Tuesday, January 24, 2006

Dunnett: The Game of Kings

I keep meaning to write about something contemporary, but I haven't made it to the bookstore in a while. So this post will be about a classic favorite: Dorothy Dunnett's The Game of Kings. This is the first book in the Lymond Chronicles, historical fiction set in 16th-century Europe; The Game of Kings is set in Scotland in 1547. Mary, Queen of Scots is a child; her father, the King of Scotland is dead and the country is ruled by her mother, Mary de Guise, as regent for the minor queen. The king of England is also a child, Edward VI, and his regent, Protector Somerset, wants to invade Scotland to forcibly marry the little girl queen to the boy king. The fate of Scotland is in the hand of its nobles, and perhaps in the mysterious figure of Francis Crawford, accused of treason against his native Scotland and now back at the leader of a mercenary force. Who is he, and what are his motives in returning to the country where he is an outlaw?

Some books, and series for that matter, are like roller-coasters. By that, I don't mean they go up-and-down repeatedly. When you think about the ride on a roller-coaster, it begins with a long, slow climb as you get up to the top of the first peak. This climb powers the rest of the ride, in a way; even the uphills result from that first big ascent. The Fellowship of the Ring is that way for me; the last portion of that book begins the quick drive through the rest of the trilogy. Game of Kings is another. The best place for slow-climbing books like this is the bathroom, where you can read them for short periods of time until the ride gets exciting (and if you're like me, you've got a few other books going at the same time, stashed on your bedside table and other key locations throughout your house).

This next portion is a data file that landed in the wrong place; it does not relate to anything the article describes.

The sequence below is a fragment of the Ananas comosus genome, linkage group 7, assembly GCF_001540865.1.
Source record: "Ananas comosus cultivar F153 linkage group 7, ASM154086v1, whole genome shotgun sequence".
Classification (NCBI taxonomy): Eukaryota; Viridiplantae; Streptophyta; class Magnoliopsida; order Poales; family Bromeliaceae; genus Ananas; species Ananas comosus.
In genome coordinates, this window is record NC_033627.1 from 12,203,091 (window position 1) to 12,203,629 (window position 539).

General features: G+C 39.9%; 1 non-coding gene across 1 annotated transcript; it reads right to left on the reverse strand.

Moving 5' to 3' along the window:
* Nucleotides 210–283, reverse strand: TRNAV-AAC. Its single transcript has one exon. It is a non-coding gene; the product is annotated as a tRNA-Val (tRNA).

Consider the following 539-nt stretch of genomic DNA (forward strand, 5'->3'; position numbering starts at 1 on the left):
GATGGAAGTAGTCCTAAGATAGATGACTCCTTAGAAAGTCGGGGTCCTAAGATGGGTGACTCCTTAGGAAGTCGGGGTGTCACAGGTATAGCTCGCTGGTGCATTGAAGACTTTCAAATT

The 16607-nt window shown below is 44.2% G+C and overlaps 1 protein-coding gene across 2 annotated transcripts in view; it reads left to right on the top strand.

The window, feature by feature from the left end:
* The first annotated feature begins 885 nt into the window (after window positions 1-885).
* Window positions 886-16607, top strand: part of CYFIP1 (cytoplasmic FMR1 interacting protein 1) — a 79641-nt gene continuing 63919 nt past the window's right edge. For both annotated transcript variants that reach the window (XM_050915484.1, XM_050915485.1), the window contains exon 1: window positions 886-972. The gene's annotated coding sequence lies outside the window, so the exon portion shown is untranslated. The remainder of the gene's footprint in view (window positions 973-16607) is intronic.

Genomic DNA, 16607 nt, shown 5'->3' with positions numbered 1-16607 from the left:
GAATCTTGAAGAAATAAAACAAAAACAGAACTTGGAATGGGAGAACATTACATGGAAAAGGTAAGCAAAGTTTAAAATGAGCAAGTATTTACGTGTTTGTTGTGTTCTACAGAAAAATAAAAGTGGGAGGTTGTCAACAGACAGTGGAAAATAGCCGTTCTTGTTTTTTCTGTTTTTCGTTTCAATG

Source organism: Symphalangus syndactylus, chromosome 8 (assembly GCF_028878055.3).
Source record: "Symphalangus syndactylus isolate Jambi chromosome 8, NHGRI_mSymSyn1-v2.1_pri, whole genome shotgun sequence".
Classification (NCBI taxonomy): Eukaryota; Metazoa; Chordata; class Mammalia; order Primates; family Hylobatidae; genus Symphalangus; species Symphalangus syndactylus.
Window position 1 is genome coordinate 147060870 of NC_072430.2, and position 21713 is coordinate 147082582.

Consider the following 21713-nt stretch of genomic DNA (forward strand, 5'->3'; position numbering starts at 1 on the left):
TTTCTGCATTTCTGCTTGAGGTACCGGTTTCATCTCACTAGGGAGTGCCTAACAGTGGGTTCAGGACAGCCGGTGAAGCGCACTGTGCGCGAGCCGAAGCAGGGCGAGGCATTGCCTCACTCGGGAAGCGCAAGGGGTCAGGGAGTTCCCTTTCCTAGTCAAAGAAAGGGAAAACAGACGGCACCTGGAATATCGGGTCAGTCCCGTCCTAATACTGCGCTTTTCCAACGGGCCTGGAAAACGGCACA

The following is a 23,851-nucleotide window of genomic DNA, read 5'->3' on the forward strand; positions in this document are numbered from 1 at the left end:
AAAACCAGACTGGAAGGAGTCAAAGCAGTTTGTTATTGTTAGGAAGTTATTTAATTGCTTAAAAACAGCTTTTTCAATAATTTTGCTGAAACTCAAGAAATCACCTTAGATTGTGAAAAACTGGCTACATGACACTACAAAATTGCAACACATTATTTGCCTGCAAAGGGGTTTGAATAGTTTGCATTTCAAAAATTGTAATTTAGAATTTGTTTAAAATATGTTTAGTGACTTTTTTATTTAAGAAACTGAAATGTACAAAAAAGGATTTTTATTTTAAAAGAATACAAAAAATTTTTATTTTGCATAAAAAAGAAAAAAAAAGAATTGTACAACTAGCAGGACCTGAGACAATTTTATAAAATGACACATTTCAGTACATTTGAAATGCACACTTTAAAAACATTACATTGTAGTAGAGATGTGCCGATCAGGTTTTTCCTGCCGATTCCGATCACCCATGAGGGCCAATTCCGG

Game of Kings, and the rest of the Lymond Chronicles, are worth pulling yourself up through--although I found the start a bit slow, this novel has one of the best finishes I've read (a bit of courtroom drama, for those who like that). If this whole being-a-professor plan works out, I'd like to someday teach an early modern literature class and assign this book as an extra credit project, ending the semester with dinner and a book-club style meeting at my house for all the students who finish the book. It's marvellously researched--you'll learn a lot about the sixteenth century, and you will also find yourself faced with some untranslated quotations in Latin (which I can read) and French (which I can't). Don't be put off-they add to the book, but you can usually figure out what they mean from context. And Lymond is worth knowing about--the back cover of the Viking ppbk edition calls him an antihero, but I would disagree. He's just a remorselessly pragmatic hero, which is startling if your idea of heroism begins and ends with Walt Disney movies but which makes him highly enjoyable if you have more nuanced tastes.

Recipe for this post: I invented a salad/side dish! You need:
1-lb bag of Green Giant frozen sugar snap pea pods
1 pint of grape tomatoes
2 tbsps olive oil
1 clove minced garlic
2 tbspns vinegar (red wine or sherry vinegar)
crumbled feta cheese
salt to taste